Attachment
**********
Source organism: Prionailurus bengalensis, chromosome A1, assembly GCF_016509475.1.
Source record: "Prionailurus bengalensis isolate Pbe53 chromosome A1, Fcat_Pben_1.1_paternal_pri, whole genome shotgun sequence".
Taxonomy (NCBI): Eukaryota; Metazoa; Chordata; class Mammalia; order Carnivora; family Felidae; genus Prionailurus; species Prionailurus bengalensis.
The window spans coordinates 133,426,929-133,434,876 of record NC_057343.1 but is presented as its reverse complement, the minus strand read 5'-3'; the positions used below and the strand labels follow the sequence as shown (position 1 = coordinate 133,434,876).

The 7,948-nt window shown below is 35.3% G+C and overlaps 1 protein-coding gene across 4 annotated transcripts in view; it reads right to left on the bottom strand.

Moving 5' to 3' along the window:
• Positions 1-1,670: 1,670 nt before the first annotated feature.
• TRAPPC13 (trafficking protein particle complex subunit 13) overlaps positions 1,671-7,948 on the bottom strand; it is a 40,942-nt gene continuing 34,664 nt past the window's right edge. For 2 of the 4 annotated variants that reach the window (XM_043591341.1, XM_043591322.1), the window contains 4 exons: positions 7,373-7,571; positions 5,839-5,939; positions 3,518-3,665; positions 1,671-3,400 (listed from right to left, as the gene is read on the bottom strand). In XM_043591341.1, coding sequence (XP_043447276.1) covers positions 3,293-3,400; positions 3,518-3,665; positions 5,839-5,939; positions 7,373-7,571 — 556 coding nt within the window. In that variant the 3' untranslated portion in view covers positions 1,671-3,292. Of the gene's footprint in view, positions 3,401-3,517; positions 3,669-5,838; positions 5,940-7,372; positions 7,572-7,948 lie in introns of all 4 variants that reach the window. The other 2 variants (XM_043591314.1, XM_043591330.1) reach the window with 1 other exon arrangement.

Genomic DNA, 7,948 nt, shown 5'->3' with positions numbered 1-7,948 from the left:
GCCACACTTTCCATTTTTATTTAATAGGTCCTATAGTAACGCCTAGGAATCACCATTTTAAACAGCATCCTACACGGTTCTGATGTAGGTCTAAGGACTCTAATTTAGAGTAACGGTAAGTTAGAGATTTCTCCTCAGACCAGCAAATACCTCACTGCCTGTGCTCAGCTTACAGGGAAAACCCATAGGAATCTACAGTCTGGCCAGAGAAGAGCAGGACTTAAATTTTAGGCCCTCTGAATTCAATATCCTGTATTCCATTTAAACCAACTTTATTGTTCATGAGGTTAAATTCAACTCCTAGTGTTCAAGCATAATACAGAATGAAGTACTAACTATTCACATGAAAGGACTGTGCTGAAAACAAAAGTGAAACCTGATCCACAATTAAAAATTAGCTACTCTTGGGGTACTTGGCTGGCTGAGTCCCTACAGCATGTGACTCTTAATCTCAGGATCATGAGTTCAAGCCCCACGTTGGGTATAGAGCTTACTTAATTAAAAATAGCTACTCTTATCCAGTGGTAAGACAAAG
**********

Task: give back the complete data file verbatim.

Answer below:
Source organism: Prionailurus bengalensis, chromosome A1, assembly GCF_016509475.1.
Source record: "Prionailurus bengalensis isolate Pbe53 chromosome A1, Fcat_Pben_1.1_paternal_pri, whole genome shotgun sequence".
Taxonomy (NCBI): Eukaryota; Metazoa; Chordata; class Mammalia; order Carnivora; family Felidae; genus Prionailurus; species Prionailurus bengalensis.
The window spans coordinates 133,426,929-133,434,876 of record NC_057343.1 but is presented as its reverse complement, the minus strand read 5'-3'; the positions used below and the strand labels follow the sequence as shown (position 1 = coordinate 133,434,876).

The 7,948-nt window shown below is 35.3% G+C and overlaps 1 protein-coding gene across 4 annotated transcripts in view; it reads right to left on the bottom strand.

Moving 5' to 3' along the window:
• Positions 1-1,670: 1,670 nt before the first annotated feature.
• TRAPPC13 (trafficking protein particle complex subunit 13) overlaps positions 1,671-7,948 on the bottom strand; it is a 40,942-nt gene continuing 34,664 nt past the window's right edge. For 2 of the 4 annotated variants that reach the window (XM_043591341.1, XM_043591322.1), the window contains 4 exons: positions 7,373-7,571; positions 5,839-5,939; positions 3,518-3,665; positions 1,671-3,400 (listed from right to left, as the gene is read on the bottom strand). In XM_043591341.1, coding sequence (XP_043447276.1) covers positions 3,293-3,400; positions 3,518-3,665; positions 5,839-5,939; positions 7,373-7,571 — 556 coding nt within the window. In that variant the 3' untranslated portion in view covers positions 1,671-3,292. Of the gene's footprint in view, positions 3,401-3,517; positions 3,669-5,838; positions 5,940-7,372; positions 7,572-7,948 lie in introns of all 4 variants that reach the window. The other 2 variants (XM_043591314.1, XM_043591330.1) reach the window with 1 other exon arrangement.

Genomic DNA, 7,948 nt, shown 5'->3' with positions numbered 1-7,948 from the left:
GCCACACTTTCCATTTTTATTTAATAGGTCCTATAGTAACGCCTAGGAATCACCATTTTAAACAGCATCCTACACGGTTCTGATGTAGGTCTAAGGACTCTAATTTAGAGTAACGGTAAGTTAGAGATTTCTCCTCAGACCAGCAAATACCTCACTGCCTGTGCTCAGCTTACAGGGAAAACCCATAGGAATCTACAGTCTGGCCAGAGAAGAGCAGGACTTAAATTTTAGGCCCTCTGAATTCAATATCCTGTATTCCATTTAAACCAACTTTATTGTTCATGAGGTTAAATTCAACTCCTAGTGTTCAAGCATAATACAGAATGAAGTACTAACTATTCACATGAAAGGACTGTGCTGAAAACAAAAGTGAAACCTGATCCACAATTAAAAATTAGCTACTCTTGGGGTACTTGGCTGGCTGAGTCCCTACAGCATGTGACTCTTAATCTCAGGATCATGAGTTCAAGCCCCACGTTGGGTATAGAGCTTACTTAATTAAAAATAGCTACTCTTATCCAGTGGTAAGACAAAG